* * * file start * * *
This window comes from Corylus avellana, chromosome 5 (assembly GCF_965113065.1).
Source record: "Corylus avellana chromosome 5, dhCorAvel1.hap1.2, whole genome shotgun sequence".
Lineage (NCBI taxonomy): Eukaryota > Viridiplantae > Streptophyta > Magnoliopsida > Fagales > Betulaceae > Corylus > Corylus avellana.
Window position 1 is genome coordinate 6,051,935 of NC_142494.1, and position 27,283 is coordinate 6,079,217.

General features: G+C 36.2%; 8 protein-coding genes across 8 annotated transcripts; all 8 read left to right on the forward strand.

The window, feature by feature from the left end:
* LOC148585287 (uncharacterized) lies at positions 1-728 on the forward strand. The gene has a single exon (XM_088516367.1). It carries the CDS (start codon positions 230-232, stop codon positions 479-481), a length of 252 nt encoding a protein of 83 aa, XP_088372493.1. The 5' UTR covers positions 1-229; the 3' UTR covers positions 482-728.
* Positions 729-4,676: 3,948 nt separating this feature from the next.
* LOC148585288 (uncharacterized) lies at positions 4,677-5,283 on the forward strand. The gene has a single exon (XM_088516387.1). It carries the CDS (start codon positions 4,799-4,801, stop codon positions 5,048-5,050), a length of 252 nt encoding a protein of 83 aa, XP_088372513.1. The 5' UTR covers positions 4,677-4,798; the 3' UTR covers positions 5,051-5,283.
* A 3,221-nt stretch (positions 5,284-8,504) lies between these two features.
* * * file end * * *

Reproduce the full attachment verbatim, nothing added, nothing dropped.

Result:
This window comes from Corylus avellana, chromosome 5 (assembly GCF_965113065.1).
Source record: "Corylus avellana chromosome 5, dhCorAvel1.hap1.2, whole genome shotgun sequence".
Lineage (NCBI taxonomy): Eukaryota > Viridiplantae > Streptophyta > Magnoliopsida > Fagales > Betulaceae > Corylus > Corylus avellana.
Window position 1 is genome coordinate 6,051,935 of NC_142494.1, and position 27,283 is coordinate 6,079,217.

General features: G+C 36.2%; 8 protein-coding genes across 8 annotated transcripts; all 8 read left to right on the forward strand.

The window, feature by feature from the left end:
* LOC148585287 (uncharacterized) lies at positions 1-728 on the forward strand. The gene has a single exon (XM_088516367.1). It carries the CDS (start codon positions 230-232, stop codon positions 479-481), a length of 252 nt encoding a protein of 83 aa, XP_088372493.1. The 5' UTR covers positions 1-229; the 3' UTR covers positions 482-728.
* Positions 729-4,676: 3,948 nt separating this feature from the next.
* LOC148585288 (uncharacterized) lies at positions 4,677-5,283 on the forward strand. The gene has a single exon (XM_088516387.1). It carries the CDS (start codon positions 4,799-4,801, stop codon positions 5,048-5,050), a length of 252 nt encoding a protein of 83 aa, XP_088372513.1. The 5' UTR covers positions 4,677-4,798; the 3' UTR covers positions 5,051-5,283.
* A 3,221-nt stretch (positions 5,284-8,504) lies between these two features.